Whitepaper: Improved efficiency and lower costs using simultaneous testing for TOC and conductivity
Manual testing of both parameters can take hours of analyst time. This time-consuming process includes collecting samples, testing samples, recording data, and waiting on review and approval of the recorded data either on paper or in an electronic Laboratory Informatics Management System (LIMS). A Global Biotechnology Company, located in the US, was motivated to find a testing platform for both TOC and conductivity that would gain efficiency, lean out processes, and enable results to be exported to the LIMS.
To improve efficiency and lower costs, the company chose to evaluate the Sievers* M9 Laboratory TOC Analyser. This instrument simultaneously measures TOC and USP Stage 1 Conductivity from a single container, the Dual Use Conductivity and TOC (DUCT) vial. The M9 Lab Analyser also features a shorter sample analysis time, uses less sample volume, and has the ability to integrate with a LIMS.
This whitepaper is restricted - login or subscribe free to access
Thank you for visiting our website. To access this content in full you'll need to login. It's completely free to subscribe, and in less than a minute you can continue reading. If you've already subscribed, great - just login.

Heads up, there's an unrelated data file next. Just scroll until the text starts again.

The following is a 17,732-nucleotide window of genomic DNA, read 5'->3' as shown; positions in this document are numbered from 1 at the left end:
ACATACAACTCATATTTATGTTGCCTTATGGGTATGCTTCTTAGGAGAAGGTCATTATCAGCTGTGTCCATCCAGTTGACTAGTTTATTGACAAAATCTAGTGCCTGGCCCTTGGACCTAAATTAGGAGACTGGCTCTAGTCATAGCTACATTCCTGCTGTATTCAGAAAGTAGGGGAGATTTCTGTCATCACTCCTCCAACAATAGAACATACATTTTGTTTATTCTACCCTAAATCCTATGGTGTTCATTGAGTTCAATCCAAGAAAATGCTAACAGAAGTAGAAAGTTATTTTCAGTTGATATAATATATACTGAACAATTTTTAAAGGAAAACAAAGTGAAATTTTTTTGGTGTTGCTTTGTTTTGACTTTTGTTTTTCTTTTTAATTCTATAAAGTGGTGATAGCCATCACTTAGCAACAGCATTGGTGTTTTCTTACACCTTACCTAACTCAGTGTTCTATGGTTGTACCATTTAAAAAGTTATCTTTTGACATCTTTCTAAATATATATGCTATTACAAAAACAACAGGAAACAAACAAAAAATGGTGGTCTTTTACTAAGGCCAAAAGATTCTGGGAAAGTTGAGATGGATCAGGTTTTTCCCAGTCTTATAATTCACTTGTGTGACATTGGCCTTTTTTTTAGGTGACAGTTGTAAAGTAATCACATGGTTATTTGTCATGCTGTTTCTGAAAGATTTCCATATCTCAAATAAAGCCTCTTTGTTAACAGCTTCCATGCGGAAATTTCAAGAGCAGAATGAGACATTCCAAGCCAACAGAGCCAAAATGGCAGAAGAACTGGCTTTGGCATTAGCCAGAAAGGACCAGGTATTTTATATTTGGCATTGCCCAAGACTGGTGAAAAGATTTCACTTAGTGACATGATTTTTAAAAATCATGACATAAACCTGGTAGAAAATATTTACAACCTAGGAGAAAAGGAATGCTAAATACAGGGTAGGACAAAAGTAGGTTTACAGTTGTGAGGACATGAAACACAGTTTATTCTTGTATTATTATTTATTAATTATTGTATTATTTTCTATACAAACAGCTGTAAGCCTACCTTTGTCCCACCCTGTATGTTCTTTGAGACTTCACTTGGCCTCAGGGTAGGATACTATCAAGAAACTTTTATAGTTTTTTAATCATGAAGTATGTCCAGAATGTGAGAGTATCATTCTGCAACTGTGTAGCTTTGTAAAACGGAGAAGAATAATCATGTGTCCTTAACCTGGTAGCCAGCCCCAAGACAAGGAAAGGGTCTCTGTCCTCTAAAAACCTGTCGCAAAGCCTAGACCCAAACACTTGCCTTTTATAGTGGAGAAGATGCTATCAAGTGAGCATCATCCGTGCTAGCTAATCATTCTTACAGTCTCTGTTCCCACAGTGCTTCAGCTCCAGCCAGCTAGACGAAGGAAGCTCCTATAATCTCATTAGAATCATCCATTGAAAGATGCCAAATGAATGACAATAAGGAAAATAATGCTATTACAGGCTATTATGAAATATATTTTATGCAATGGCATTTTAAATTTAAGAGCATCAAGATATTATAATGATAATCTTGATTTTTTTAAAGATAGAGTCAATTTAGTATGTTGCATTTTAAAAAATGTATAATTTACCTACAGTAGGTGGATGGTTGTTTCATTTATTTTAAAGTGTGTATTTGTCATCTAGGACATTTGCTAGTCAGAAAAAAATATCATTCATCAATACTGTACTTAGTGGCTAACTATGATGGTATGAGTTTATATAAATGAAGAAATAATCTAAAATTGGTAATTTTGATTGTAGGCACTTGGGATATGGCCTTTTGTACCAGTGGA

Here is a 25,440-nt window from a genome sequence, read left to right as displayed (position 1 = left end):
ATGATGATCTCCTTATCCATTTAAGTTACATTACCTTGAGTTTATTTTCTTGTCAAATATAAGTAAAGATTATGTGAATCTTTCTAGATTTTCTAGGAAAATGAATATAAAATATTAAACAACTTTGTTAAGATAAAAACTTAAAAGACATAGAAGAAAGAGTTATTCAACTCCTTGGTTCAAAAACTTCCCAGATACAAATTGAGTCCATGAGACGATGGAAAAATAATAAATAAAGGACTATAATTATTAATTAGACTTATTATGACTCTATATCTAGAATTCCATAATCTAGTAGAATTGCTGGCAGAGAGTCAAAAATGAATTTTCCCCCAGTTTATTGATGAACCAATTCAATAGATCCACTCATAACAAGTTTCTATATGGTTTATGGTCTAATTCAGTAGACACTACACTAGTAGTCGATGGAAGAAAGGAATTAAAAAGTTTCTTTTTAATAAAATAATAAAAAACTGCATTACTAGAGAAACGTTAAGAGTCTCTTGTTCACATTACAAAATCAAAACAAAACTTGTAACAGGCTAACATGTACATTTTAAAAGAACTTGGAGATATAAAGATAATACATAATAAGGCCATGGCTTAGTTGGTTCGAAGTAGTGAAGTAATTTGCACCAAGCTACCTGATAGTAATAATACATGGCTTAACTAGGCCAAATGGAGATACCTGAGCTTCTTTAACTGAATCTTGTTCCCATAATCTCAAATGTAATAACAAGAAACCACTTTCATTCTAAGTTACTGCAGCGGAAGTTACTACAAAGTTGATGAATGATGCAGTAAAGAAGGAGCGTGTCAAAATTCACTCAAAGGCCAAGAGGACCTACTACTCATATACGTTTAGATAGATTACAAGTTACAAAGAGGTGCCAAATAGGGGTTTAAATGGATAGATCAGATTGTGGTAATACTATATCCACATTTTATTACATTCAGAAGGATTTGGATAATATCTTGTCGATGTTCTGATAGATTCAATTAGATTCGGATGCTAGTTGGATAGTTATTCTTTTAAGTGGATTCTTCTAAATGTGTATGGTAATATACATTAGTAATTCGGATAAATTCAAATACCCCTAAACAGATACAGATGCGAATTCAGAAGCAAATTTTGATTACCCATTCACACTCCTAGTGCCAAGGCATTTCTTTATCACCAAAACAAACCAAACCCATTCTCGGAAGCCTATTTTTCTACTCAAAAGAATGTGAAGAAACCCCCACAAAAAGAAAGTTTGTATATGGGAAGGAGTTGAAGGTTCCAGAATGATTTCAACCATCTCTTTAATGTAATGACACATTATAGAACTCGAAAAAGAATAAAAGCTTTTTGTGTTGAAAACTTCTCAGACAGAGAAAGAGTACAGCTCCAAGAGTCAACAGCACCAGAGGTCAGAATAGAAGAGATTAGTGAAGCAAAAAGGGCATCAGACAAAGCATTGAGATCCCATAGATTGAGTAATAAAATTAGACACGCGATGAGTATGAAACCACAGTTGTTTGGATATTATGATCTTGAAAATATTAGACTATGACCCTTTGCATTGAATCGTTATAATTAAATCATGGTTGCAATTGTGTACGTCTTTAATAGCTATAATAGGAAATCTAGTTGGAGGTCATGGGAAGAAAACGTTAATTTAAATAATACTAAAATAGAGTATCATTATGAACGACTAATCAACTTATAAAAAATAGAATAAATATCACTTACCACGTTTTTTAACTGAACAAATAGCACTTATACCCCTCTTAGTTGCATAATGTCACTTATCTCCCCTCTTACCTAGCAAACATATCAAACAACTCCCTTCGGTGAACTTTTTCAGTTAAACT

Why subscribe? Join our growing community of thousands of industry professionals and gain access to:
- bi-monthly issues in print and/or digital format
- case studies, whitepapers, webinars and industry-leading content
- breaking news and features
- our extensive online archive of thousands of articles and years of past issues
- ...And it's all free!
Related content from this organisation
- TOC fitness for purpose: How to ensure your TOC analyser is fit for compendial water & cleaning validation
- Application note: Calculating maximum allowable carryover (MAC) for cleaning validation
- Application note: Cleaning validation from HPLC to TOC: three factors to consider
- Don’t let difficult substances control your cleaning validation
- Application note: Conductivity bridge study – from benchtop metre and probe to automated Sievers M9